The United States among other countries officially recognized the Libyan Transitional National Council (TNC) as the legitimate governing body of Libya back in July. The U.S. and it’s allies is counting on the TNC to fill the current void in Libyan leadership since the country’s dictator Col. Moammar Gadhafi of over 40 years was forced to relinquish his power by rebel forces and their allies over the weekend.
Many are asking, though, who exactly is this group that the United States and others are trusting to lead Libya towards a Middle Eastern democracy? Although the United States is optimistic about working with the TNC, past analysis about the TNC from the White House states, “We are not aware of any direct relationship between the TNC and al-Qaeda, Hezbollah, the Libya Islamic Fighting Group (LIFG) or any other terrorist organization.” Hardly reassuring to say the least.
According to the 32 page report (H/T ForeignPolicy.com) the White House sent to Congress in June to justify our nation’s involvement in Libya, the previously banned Libyan Muslim Brotherhood would be allowed to participate in Libyan society: (all emphasis below is mine)
The Analysis of Potential Ties to Extremist Groups:
We are not aware of any direct relationship between the TNC and al-Qaeda, Hezbollah, the Libya Islamic Fighting Group (LIFG) or any other terrorist organization. There are reports that former members of the LIFG, which had been initially formed as an anti-Qadhafi group, are present in Eastern Libyan and that some of them were fighting with opposition forces on the front lines against the regime. During the past two years, the Government of Libya had instituted a program to rehabilitate and release from prison members of the LIFG who had renounced terrorism, and some of the former LIFG members in Eastern Libya had participated in this program. The TNC has consistently and publicly rejected terrorism and extremist influences and we have not observed any TNC support or endorsement of the LIFG.
In addition, the TNC has publicly declared the secular nature of its organization. The TNC and other members of the opposition have actively worked to open up Eastern Libya to civil society groups for the first time in the 42 years since Qadhafi took power. As a result, non-regime groups that had been previously banned, including the Libyan Muslim Brotherhood, have now organized and are participating in Libyan society. From public press reports, we understand that the Libyan Muslim Brotherhood has declared its support for moderate Islam, emphasized the important role of women in society-building, and formed a relief organization in Benghazi.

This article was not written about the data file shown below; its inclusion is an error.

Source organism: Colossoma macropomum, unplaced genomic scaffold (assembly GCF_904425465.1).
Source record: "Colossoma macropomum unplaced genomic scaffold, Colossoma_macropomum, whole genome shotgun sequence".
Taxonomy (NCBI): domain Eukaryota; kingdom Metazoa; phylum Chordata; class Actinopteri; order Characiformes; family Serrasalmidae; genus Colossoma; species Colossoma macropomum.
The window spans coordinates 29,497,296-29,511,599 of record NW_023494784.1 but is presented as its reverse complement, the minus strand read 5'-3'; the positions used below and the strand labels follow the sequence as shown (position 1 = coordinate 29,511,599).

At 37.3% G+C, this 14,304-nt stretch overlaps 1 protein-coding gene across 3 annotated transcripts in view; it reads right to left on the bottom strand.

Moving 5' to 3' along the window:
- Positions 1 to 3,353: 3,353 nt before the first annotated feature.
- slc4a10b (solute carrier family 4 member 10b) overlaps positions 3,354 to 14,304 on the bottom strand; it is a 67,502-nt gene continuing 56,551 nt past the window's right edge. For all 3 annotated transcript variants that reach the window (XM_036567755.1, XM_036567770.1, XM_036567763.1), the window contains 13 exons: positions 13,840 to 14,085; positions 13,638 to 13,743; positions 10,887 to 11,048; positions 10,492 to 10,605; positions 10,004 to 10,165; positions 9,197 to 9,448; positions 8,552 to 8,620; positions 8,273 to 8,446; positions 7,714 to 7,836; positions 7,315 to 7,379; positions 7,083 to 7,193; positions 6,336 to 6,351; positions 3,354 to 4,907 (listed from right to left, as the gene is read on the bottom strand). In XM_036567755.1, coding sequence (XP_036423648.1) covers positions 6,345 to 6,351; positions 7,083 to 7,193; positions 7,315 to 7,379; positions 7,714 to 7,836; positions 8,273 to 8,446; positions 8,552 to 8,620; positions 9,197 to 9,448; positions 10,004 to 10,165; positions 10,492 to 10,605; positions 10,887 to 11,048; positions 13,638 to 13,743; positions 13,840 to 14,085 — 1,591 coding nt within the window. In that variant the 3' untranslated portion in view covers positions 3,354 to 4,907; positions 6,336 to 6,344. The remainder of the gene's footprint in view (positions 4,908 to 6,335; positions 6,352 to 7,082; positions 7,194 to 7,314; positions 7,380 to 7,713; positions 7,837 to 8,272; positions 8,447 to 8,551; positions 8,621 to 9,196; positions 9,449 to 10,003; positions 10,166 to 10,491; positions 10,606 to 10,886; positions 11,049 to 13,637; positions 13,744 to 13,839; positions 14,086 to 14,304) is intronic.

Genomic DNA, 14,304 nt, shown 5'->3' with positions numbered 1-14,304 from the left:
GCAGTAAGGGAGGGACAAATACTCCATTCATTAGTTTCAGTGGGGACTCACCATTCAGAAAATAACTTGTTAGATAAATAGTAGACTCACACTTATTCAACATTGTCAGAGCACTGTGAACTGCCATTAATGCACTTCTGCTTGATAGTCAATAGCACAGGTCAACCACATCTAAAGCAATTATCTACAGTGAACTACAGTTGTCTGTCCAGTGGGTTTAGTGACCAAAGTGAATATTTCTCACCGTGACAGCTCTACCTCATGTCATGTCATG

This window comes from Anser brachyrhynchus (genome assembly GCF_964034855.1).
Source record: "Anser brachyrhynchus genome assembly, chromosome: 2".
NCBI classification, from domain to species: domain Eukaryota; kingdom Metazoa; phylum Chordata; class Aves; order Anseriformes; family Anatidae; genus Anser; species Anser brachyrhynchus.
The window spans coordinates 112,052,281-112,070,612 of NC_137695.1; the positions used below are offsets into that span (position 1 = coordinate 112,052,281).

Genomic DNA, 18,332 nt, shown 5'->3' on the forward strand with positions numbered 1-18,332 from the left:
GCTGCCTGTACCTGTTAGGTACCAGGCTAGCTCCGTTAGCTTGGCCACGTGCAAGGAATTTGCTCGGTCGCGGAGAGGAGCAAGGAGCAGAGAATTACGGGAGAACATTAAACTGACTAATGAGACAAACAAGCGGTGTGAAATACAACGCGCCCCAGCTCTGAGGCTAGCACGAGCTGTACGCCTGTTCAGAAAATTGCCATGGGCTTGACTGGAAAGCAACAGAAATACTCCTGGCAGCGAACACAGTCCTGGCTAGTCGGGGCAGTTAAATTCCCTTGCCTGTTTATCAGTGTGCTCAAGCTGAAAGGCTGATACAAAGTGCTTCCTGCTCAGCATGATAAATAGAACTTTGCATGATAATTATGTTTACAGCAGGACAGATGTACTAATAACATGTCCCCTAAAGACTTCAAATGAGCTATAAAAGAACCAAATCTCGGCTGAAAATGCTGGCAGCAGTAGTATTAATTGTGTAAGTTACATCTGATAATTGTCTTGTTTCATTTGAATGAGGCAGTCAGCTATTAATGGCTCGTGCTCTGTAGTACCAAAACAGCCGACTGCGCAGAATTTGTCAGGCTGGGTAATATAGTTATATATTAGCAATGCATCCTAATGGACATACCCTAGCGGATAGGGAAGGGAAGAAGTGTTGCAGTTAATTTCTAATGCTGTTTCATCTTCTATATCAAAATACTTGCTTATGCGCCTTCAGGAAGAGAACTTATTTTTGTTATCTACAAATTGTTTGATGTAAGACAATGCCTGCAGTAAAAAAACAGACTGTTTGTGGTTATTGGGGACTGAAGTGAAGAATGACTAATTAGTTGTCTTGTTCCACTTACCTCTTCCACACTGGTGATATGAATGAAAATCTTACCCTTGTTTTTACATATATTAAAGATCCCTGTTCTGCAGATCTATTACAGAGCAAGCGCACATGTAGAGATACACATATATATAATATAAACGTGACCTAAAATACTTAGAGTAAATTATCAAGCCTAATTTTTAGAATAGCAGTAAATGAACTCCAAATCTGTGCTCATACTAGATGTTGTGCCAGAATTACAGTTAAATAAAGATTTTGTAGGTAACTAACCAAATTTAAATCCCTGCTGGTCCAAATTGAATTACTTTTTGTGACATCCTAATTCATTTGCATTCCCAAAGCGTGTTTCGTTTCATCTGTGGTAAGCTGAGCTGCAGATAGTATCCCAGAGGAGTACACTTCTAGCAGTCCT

Are we looking at another Egypt in the making? The Obama administration officially recognized the brotherhood earlier this summer after the fall of former Egyptian leader Hosni Mubarak. The Egyptian Muslim Brotherhood does not recognize Israel and always sought to end the peace treaty Egypt had with the Israelis. Tensions between Israel and Egypt have continued to escalate since the new Egyptian government took charge.
But despite the Lockean tenor of much of the constitution, the inescapable clause lies right in Part 1, Article 1: “Islam is the Religion of the State, and the principal source of legislation is Islamic Jurisprudence (Sharia).”
Apparently, the administration does not look at the involvement of the Muslim Brotherhood within the TNC as a problem. In fact, the White House has usually viewed the Muslim Brotherhood as “largely secular.” Director of National Intelligence James Clapper told a congressional hearing in February just that about the brotherhood.
The TNC has emphasized the importance of representing all regions and people in Libya and even includes members from regime-controlled areas such asTripoli and Sebha.
In addition to the larger council, the TNC has organized a 15 person executive bureau, led by interim Prime Minister Mahmoud Jibril, to handle specific portfolios including Foreign Affairs, Finance and Oil, Justice and HumanRights, Education, Health and Reconstruction and Infrastructure, among others. Currently, security conditions do not permit the Council to fully and adequately fulfill all of the TNC’s representational objectives, and political disagreements exist, as they would in any open and diverse democratic setting.
The TNC has consistently asserted that it is serving a temporary administrative role until the regime steps down and an interim government can be put in place to represent all of Libya. While it has not always been clear about how long this temporary role should continue, the TNC recognizes that elections will be needed in a reasonable time after the collapse of the Qadhafi regime, to provide legitimacy to a new Libyan government.
The TNC has dedicated itself to paving the way for an inclusive, democratic process to take the place of the regime once Qadhafi departs power. The TNC has also issued clear statements noting its intent to respect the Geneva Conventions, its respect for human rights, and repudiation of terrorism.
Foreignpolicy.com is reporting that representatives from nations helping the TNC will meet in Istanbul, Turkey on Thursday to help the Libyan rebels form their new government in a post-Gaddfi era.